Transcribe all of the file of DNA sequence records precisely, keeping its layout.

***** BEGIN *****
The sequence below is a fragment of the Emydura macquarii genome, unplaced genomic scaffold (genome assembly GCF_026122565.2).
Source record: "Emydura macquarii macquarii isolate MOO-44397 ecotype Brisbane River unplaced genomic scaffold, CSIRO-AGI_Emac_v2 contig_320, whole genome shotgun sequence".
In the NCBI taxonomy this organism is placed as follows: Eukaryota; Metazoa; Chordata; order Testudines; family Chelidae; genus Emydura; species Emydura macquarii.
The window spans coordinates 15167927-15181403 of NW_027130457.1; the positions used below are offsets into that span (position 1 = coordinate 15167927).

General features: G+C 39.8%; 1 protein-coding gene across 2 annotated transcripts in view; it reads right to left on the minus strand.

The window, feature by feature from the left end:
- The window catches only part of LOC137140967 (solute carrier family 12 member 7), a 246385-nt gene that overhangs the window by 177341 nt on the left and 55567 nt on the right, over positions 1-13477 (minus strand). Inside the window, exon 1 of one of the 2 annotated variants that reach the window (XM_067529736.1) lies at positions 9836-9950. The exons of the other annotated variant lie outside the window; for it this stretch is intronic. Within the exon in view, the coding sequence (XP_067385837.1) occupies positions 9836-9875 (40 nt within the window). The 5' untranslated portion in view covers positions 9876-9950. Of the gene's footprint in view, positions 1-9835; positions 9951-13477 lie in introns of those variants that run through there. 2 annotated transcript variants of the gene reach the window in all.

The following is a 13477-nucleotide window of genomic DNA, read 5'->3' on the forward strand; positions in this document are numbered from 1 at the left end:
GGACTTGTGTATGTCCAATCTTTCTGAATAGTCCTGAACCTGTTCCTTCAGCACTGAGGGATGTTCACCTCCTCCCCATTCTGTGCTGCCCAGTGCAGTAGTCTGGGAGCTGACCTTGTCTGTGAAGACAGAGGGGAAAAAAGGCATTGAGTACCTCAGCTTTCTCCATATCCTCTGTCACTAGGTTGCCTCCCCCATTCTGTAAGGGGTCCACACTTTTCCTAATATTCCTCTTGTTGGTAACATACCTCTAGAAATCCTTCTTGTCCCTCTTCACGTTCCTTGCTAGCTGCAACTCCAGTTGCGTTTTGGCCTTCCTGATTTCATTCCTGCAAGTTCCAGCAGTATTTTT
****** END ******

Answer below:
The sequence below is a fragment of the Emydura macquarii genome, unplaced genomic scaffold (genome assembly GCF_026122565.2).
Source record: "Emydura macquarii macquarii isolate MOO-44397 ecotype Brisbane River unplaced genomic scaffold, CSIRO-AGI_Emac_v2 contig_320, whole genome shotgun sequence".
In the NCBI taxonomy this organism is placed as follows: Eukaryota; Metazoa; Chordata; order Testudines; family Chelidae; genus Emydura; species Emydura macquarii.
The window spans coordinates 15167927-15181403 of NW_027130457.1; the positions used below are offsets into that span (position 1 = coordinate 15167927).

General features: G+C 39.8%; 1 protein-coding gene across 2 annotated transcripts in view; it reads right to left on the minus strand.

The window, feature by feature from the left end:
- The window catches only part of LOC137140967 (solute carrier family 12 member 7), a 246385-nt gene that overhangs the window by 177341 nt on the left and 55567 nt on the right, over positions 1-13477 (minus strand). Inside the window, exon 1 of one of the 2 annotated variants that reach the window (XM_067529736.1) lies at positions 9836-9950. The exons of the other annotated variant lie outside the window; for it this stretch is intronic. Within the exon in view, the coding sequence (XP_067385837.1) occupies positions 9836-9875 (40 nt within the window). The 5' untranslated portion in view covers positions 9876-9950. Of the gene's footprint in view, positions 1-9835; positions 9951-13477 lie in introns of those variants that run through there. 2 annotated transcript variants of the gene reach the window in all.

The following is a 13477-nucleotide window of genomic DNA, read 5'->3' on the forward strand; positions in this document are numbered from 1 at the left end:
GGACTTGTGTATGTCCAATCTTTCTGAATAGTCCTGAACCTGTTCCTTCAGCACTGAGGGATGTTCACCTCCTCCCCATTCTGTGCTGCCCAGTGCAGTAGTCTGGGAGCTGACCTTGTCTGTGAAGACAGAGGGGAAAAAAGGCATTGAGTACCTCAGCTTTCTCCATATCCTCTGTCACTAGGTTGCCTCCCCCATTCTGTAAGGGGTCCACACTTTTCCTAATATTCCTCTTGTTGGTAACATACCTCTAGAAATCCTTCTTGTCCCTCTTCACGTTCCTTGCTAGCTGCAACTCCAGTTGCGTTTTGGCCTTCCTGATTTCATTCCTGCAAGTTCCAGCAGTATTTTT